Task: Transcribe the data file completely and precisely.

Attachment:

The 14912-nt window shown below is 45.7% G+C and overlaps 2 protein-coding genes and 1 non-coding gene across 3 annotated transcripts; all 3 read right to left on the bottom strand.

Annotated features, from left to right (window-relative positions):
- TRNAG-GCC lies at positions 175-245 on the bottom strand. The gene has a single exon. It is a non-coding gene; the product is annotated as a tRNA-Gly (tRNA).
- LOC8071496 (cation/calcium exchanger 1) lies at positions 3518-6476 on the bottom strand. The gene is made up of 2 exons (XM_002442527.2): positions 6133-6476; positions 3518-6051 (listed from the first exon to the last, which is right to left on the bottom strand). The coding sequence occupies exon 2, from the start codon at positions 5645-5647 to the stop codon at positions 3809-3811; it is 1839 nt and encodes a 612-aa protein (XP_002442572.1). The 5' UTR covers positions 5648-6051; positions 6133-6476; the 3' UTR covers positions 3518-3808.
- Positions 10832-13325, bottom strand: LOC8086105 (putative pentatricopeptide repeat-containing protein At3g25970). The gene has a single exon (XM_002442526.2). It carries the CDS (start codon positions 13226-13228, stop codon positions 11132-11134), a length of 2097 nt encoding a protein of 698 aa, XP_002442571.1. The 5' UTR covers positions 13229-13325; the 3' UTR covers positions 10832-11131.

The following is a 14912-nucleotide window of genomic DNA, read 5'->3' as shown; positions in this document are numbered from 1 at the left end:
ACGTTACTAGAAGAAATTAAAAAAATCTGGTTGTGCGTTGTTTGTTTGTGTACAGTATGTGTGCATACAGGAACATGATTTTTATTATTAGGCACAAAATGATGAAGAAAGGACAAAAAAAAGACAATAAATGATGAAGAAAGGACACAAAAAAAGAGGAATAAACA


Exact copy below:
The 14912-nt window shown below is 45.7% G+C and overlaps 2 protein-coding genes and 1 non-coding gene across 3 annotated transcripts; all 3 read right to left on the bottom strand.

Annotated features, from left to right (window-relative positions):
- TRNAG-GCC lies at positions 175-245 on the bottom strand. The gene has a single exon. It is a non-coding gene; the product is annotated as a tRNA-Gly (tRNA).
- LOC8071496 (cation/calcium exchanger 1) lies at positions 3518-6476 on the bottom strand. The gene is made up of 2 exons (XM_002442527.2): positions 6133-6476; positions 3518-6051 (listed from the first exon to the last, which is right to left on the bottom strand). The coding sequence occupies exon 2, from the start codon at positions 5645-5647 to the stop codon at positions 3809-3811; it is 1839 nt and encodes a 612-aa protein (XP_002442572.1). The 5' UTR covers positions 5648-6051; positions 6133-6476; the 3' UTR covers positions 3518-3808.
- Positions 10832-13325, bottom strand: LOC8086105 (putative pentatricopeptide repeat-containing protein At3g25970). The gene has a single exon (XM_002442526.2). It carries the CDS (start codon positions 13226-13228, stop codon positions 11132-11134), a length of 2097 nt encoding a protein of 698 aa, XP_002442571.1. The 5' UTR covers positions 13229-13325; the 3' UTR covers positions 10832-11131.

The following is a 14912-nucleotide window of genomic DNA, read 5'->3' as shown; positions in this document are numbered from 1 at the left end:
ACGTTACTAGAAGAAATTAAAAAAATCTGGTTGTGCGTTGTTTGTTTGTGTACAGTATGTGTGCATACAGGAACATGATTTTTATTATTAGGCACAAAATGATGAAGAAAGGACAAAAAAAAGACAATAAATGATGAAGAAAGGACACAAAAAAAGAGGAATAAACA